A bereaved mother’s fight on Mother’s Day

May 11, 2018

Soon after recovering physically from my first miscarriage, my husband and I returned to church to worship alongside our brothers and sisters in Christ. That Sunday was not easy. Returning to “normal life” after tragedy strikes never is.

There is simply no escaping the feeling—whether justified or not—that those around you are oblivious to the gravity of the pain you are experiencing. For you, the world has been forever altered. Eternal realities of life, death, pain, and longing have been your constant companions. Yet all around, people seem to live and laugh as though nothing of significance has happened.

Our church at the time was located a couple minutes away from the seminary my husband attended. Its membership was made up predominantly of young seminary students and their families. Their growing families. And as we found a place to sit in one of the pews, I remember looking down the row of people it held, mentally noting each of the swollen bellies it contained. Those who did not carry their children within them, rocked car seat carriers back and forth, gently hushing their little ones to sleep.

Instinctively, I touched my empty belly, and grieved for the life that only weeks before resided within. My eyes filled with tears as I sought to accept the providence of God in my life and in theirs—that while he had chosen life for their children, he had allowed death to befall mine; that while he was calling them to the privilege of motherhood, he was calling me to the privilege of suffering.

The battle within

In that moment I fought a spiritual battle that I now realize I will be fighting for the rest of my earthly life—a battle to grasp and truly treasure the Lord’s sovereignty in my life and in the lives of those around me. This battle demands that I put to death the sins of comparison and envy with the only weapon strong enough to vanquish them, the sword of Truth.

God’s Word tells us with unwavering certainty that he cares for each of his children uniquely. He doesn’t haphazardly distribute his blessings nor does he sadistically inflict pain on this children. He loves them, even to the point of death.

With Mother’s Day approaching, I know that many women who’ve lost children to miscarriage and stillbirth, or who struggle with infertility, will find themselves in similarly difficult situations. I know that they will be tempted to believe God has been unkind to them, that he must not care for them as much as he does the mothers of living children in their midst, and that the celebration of motherhood by the world and the church on Mother’s Day is just another cruel twist of the knife in an already gruesome and infected wound.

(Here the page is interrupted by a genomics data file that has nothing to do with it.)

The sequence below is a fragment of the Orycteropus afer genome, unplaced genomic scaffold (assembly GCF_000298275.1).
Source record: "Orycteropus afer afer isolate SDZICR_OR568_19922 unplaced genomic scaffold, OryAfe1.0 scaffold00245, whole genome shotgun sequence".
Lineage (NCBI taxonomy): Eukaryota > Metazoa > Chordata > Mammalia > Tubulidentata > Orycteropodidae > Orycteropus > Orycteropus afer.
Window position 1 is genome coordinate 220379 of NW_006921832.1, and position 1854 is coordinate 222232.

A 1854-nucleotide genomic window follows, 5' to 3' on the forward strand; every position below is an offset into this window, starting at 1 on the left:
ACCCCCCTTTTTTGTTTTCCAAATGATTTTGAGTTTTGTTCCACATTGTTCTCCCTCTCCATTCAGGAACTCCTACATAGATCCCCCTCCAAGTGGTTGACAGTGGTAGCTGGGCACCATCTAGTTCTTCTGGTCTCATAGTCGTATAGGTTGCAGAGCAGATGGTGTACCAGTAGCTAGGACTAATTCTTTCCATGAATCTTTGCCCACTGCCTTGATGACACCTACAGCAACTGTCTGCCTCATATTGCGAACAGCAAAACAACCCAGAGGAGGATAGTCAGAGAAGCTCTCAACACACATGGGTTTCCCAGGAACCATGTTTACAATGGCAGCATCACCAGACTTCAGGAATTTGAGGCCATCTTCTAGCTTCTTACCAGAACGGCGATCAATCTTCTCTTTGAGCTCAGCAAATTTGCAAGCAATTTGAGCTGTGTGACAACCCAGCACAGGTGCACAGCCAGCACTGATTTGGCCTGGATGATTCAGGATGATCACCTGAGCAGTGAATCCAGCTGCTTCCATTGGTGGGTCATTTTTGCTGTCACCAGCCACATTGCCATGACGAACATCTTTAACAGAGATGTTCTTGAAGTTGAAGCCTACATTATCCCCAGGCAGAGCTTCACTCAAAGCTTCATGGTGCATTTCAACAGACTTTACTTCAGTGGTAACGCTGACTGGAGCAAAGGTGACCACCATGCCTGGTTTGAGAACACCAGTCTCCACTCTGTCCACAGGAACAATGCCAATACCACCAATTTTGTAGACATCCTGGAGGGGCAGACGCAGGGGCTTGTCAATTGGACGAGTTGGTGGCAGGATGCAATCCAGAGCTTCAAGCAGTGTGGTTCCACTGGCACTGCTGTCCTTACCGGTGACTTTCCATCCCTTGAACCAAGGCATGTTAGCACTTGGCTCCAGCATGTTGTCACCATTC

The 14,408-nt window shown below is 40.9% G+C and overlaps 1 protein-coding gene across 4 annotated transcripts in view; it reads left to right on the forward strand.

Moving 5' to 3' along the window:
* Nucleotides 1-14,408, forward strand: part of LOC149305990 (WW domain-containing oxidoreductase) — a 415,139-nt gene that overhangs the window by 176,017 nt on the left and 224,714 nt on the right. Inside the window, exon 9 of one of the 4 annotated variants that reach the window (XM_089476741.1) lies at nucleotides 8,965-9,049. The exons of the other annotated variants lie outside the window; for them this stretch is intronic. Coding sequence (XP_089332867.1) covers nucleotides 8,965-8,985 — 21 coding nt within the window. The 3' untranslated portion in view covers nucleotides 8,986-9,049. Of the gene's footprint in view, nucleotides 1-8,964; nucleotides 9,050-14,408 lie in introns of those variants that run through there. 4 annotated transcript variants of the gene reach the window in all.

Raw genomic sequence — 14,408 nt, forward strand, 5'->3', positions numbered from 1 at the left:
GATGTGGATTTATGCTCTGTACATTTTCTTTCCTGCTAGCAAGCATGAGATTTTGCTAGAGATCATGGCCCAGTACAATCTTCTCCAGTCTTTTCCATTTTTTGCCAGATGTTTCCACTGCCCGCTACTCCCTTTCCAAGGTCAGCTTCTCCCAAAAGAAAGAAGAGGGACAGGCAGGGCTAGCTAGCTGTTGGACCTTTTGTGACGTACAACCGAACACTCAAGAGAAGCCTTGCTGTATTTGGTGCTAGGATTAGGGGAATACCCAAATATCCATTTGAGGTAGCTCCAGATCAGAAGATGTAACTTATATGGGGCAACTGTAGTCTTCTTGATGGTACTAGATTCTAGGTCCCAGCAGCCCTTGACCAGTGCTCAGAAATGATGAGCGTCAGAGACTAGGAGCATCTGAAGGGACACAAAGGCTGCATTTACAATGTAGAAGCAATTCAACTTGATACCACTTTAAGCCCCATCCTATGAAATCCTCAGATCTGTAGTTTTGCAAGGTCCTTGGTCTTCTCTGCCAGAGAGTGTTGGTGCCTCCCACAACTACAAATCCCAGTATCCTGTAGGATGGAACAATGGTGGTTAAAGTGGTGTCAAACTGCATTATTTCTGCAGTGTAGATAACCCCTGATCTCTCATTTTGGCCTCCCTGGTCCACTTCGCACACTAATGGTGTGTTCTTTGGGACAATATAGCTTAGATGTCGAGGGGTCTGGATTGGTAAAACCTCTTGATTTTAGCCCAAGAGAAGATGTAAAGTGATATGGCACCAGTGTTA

The capable weapon

It’s possible to mourn the loss of your own child and your own unfulfilled longings as a mother, while simultaneously celebrating the good gift of motherhood he’s given to others.

If this is where you find yourself, dear sister, I want you to know that you are not alone. You are not the first woman to fight this battle, nor will you be the last. You must draw near to the Lord and put to use his sword of Truth if you wish to overcome. He has not left you defenseless. Look to the Psalms that tell of his goodness (Ps. 34:8, 106:1, 119:68; 145), remind yourself of the incomprehensible price Jesus paid for you on the cross (Rom. 5:9-11; 2 Cor. 2:16; Heb. 10:14; Rev. 5:9), and never forget the continuing and intimate work God is doing in you through the power of the Holy Spirit (Ps. 138:8; Rom. 8:28-29; Phil 1:6).

Above all, do not allow yourself to exist in a hopeless state of denial when it comes to God’s sovereign control of your life. The Bible tells us that God controls all things, from the seemingly insignificant flip of a coin (Prov. 16:33) to the kingdom-shaping decisions of kings (Prov. 21:1). We are told that God works “all things according to the counsel of his will” (Eph. 1:11). This means that the God who is good in all he does, who gave his very life for you, and who continues to work in your heart today to conform you to his image, has every single moment of your life planned out. He is working it all according to his will and as Romans 8 tells us, for your good. It also means that he is doing the same wonderful work in the lives of the other women around you.

The glorious outcome

This knowledge changes the way we approach Mother’s Day as bereaved women. It means that it’s possible to mourn the loss of your own child and your own unfulfilled longings as a mother, while simultaneously celebrating the good gift of motherhood he’s given to others. This is because we know, through the power of his Word, that he is in control of all things and that he is working uniquely in each woman’s life for their good and his glory.